A landlord who has been embroiled in a lawsuit with the City of West Hollywood for forcing out rent-controlled tenants now has been charged with illegally evicting tenants in San Francisco.
SFGate.com reports that San Francisco City Attorney Dennis Herrera last week filed suit against Ann Kihagi, who allegedly “waged a war of harassment, intimidation and retaliation” to force tenants from rent-controlled apartments she owned in San Francisco so that she could raise the rents to market rates.
A company owned by Kihagi in the past two years has spent $24 million buying 50 apartments in San Francisco, SFGate.com reports.
Herrera said Kihagi buys apartment buildings whose tenants are paying below-market rates and tries to force them out. Under state law, a landlord can raise an apartment’s rent to the market rate once an existing tenant moves out. Herrera said that Kihagi offers to pay tenants to move. If they decline her offer, Herrara said that Kihagi claims that she or relatives are moving into the building. Under the state’s Ellis Act, a rental property can be removed from rent control quickly if it is to be occupied by its owner or his or her family. Otherwise the property must remain off the market for a specified period of time before it can be re-rented at market rates.
Herrera said Kihagi also tries to force tenants out by setting strict rules for their usage of storage rooms, laundry facilities and other things and is known to cut off utility services such as electricity and water.
“The conduct we have seen in this case is on par with the most egregious I have seen in my 13 years as city attorney,” he said.
Kihagi has been accused of similar behavior in West Hollywood, where her company owns an eight-unit apartment building at 1263 N. Crescent Heights Blvd.
In a suit filed by the City of West Hollywood in 2008, Kihagi is alleged to have told the city in 2008 that she was removing the tenants from the building’s four occupied apartments under the provisions of the Ellis Act. Under the Ellis Act, a landlord who isn’t claiming to convert a building to her own private use must leave a rental property vacant for five years before she can re-rent it at a market rate. If she decides to return it to the rental market before then, she must offer the vacated units to the previous tenants at their former rents plus any annual increases authorized under the rent control law.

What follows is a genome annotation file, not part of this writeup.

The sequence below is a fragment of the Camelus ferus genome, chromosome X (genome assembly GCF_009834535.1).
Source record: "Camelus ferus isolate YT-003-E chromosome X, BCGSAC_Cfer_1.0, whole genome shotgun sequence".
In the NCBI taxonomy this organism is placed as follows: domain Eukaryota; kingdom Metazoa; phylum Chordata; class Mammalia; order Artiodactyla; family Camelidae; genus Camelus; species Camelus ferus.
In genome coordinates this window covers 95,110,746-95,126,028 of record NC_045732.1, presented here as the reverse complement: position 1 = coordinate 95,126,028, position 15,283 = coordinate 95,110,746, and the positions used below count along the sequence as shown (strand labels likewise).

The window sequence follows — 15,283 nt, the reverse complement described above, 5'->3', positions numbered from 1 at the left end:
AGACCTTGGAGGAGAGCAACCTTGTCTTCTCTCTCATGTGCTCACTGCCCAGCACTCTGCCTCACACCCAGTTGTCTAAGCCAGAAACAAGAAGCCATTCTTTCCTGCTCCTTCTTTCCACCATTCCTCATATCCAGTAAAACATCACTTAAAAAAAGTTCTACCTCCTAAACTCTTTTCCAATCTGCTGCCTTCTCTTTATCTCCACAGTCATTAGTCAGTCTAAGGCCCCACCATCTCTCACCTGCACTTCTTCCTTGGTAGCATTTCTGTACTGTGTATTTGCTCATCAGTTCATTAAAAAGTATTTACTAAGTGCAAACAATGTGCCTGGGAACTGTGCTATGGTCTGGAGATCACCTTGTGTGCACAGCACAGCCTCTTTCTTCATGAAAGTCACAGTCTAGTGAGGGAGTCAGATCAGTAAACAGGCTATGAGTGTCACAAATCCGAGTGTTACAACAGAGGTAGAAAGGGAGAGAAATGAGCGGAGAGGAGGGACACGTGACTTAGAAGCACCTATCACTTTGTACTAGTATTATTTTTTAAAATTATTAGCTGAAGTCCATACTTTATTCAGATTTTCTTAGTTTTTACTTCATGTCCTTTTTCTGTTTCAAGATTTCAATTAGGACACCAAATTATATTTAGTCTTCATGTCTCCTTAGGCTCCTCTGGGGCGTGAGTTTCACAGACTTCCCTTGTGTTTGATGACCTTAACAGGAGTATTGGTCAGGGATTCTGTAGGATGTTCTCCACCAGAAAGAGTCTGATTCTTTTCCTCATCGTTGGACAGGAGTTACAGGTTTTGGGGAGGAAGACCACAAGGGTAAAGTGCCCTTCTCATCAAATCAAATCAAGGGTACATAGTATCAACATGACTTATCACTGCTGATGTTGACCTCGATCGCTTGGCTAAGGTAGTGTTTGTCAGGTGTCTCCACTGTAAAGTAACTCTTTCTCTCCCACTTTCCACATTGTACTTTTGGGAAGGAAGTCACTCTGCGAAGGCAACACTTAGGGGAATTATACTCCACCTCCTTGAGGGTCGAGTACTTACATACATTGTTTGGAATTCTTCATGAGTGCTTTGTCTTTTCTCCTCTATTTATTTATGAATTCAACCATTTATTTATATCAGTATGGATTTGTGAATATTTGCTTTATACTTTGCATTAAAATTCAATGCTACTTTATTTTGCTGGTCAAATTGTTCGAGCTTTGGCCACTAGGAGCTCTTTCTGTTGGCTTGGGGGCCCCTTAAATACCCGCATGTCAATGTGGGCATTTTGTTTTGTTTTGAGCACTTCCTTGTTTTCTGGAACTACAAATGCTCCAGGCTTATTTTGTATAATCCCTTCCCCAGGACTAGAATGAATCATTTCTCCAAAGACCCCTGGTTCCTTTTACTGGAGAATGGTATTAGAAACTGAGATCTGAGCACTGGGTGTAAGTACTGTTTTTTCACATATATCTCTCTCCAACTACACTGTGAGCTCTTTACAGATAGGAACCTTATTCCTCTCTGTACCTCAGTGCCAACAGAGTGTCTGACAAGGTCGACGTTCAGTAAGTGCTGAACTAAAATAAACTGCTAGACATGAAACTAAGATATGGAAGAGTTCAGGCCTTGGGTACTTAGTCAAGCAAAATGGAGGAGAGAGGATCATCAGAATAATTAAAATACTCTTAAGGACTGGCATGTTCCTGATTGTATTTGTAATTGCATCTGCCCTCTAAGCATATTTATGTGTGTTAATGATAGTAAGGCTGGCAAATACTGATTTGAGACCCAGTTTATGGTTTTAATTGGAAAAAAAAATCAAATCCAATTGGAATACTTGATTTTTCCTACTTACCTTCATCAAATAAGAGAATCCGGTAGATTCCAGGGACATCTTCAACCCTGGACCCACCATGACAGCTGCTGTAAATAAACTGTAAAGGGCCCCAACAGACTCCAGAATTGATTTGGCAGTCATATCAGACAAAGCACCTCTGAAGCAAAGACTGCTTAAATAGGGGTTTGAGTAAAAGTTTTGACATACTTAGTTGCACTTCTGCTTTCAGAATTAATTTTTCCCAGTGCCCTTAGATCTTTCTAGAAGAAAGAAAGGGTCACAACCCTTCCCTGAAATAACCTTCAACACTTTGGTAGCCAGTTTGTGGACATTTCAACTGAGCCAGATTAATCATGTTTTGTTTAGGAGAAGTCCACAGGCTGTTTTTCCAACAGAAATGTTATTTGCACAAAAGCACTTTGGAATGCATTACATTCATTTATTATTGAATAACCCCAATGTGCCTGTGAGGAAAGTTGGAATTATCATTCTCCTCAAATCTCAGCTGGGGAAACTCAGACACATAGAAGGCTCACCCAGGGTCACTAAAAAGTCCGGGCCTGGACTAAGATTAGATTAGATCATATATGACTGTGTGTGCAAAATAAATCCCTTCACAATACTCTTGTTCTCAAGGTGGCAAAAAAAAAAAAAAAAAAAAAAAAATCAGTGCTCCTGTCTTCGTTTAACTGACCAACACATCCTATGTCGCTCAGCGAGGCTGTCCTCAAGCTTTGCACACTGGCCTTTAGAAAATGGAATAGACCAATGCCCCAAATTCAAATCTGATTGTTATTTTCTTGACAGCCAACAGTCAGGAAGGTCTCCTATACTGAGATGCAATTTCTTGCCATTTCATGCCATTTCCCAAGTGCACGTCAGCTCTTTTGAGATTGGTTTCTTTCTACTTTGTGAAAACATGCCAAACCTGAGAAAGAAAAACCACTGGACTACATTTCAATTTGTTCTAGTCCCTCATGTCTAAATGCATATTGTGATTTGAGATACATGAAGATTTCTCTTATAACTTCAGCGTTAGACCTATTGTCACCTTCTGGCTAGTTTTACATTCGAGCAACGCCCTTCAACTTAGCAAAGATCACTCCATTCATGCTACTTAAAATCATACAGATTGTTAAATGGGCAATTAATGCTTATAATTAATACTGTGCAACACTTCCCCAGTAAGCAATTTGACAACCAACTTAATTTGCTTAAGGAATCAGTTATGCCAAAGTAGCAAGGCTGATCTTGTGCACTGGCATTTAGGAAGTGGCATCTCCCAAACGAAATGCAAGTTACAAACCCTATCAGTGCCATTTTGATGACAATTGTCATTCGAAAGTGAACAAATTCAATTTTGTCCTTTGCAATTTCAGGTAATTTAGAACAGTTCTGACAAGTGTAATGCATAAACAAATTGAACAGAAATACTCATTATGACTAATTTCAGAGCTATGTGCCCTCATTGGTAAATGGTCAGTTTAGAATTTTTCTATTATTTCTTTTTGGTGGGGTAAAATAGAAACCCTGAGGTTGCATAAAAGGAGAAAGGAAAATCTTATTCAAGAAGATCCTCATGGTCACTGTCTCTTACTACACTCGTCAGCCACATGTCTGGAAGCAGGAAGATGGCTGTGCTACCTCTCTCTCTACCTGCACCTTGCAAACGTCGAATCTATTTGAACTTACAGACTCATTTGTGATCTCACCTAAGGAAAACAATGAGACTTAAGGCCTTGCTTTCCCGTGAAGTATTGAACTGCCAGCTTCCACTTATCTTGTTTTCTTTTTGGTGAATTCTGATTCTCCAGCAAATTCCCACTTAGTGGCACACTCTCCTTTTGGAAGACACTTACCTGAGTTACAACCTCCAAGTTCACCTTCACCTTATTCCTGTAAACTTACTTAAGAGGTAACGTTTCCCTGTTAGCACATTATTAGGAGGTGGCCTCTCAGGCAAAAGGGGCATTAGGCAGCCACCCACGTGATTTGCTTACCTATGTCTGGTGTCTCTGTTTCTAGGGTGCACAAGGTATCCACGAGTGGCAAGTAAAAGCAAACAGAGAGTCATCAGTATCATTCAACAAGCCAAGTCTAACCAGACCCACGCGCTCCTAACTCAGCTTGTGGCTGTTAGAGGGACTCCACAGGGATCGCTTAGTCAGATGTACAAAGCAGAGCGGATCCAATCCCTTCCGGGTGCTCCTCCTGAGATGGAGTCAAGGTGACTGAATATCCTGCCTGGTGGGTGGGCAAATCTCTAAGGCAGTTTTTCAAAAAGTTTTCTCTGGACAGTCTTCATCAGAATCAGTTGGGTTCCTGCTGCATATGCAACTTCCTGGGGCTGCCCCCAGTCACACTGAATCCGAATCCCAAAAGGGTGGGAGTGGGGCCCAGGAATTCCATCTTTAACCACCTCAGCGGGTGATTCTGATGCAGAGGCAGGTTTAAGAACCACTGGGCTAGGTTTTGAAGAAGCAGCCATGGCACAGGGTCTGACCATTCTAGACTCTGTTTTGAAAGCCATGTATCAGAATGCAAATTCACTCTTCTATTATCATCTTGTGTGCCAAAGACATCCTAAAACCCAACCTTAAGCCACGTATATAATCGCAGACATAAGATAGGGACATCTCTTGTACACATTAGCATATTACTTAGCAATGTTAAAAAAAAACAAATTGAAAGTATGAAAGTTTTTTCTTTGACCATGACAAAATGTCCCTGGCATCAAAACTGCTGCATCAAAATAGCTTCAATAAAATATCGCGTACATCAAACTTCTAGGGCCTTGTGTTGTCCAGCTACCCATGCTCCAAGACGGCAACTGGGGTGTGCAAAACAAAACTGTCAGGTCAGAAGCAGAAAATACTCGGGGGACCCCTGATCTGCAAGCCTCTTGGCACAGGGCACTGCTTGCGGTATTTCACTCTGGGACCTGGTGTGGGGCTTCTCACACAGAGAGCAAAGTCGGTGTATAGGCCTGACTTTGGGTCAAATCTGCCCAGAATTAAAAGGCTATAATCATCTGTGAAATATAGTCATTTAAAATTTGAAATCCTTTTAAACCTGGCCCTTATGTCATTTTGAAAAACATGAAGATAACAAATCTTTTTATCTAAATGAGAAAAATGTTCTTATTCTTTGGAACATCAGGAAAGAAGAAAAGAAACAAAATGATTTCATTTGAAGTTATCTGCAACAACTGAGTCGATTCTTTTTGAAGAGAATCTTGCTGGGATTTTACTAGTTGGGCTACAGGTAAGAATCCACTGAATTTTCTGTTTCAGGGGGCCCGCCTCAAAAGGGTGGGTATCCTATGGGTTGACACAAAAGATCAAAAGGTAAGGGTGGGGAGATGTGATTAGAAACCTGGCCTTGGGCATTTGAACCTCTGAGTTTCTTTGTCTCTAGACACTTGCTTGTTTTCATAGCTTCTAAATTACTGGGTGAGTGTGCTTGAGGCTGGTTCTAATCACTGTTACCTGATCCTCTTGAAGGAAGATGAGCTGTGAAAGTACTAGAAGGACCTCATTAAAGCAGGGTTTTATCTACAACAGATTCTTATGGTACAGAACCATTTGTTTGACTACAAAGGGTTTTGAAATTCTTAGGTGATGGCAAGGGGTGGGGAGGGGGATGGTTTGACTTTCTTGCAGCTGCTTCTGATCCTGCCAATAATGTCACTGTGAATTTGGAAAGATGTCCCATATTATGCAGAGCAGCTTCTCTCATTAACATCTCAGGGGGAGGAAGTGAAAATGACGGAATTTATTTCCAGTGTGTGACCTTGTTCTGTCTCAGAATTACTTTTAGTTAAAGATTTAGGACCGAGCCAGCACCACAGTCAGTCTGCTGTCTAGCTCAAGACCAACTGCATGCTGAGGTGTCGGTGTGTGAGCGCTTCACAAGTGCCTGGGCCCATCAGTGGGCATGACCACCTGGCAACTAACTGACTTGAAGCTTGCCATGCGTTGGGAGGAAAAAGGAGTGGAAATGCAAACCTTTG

The city alleged that after Kihagi notified the tenants that she was evicting them she turned around and rented one of the already empty apartments to a new tenant. When that tenant told the city what Kihagi had done, Kihagi retaliated, the city alleged, by cutting off his electricity and hot water.
The city and Kihagi settled the lawsuit with Kihagi agreeing to extend for 90-days the tenancy of those she was planning to evict and agreeing not to rent any of the eight units until 2019. However, in 2012 Kihagi rented two apartments in the building in an apparent violation of her agreement with the city because she failed to notify the evicted tenants that they could return at rent-controlled rates Kihagi was found guilty of violating her settlement agreement with the city. The state Court of Appeals last year overturned that decision. It determined that two of the four units that Kihagi later rented already were vacant when she withdrew the property from the rental market.
Kihagi also goes by other names, including Ana Swain and Ann Swain, according to Anti Eviction Map, a website that tracks alleged illegal evictions.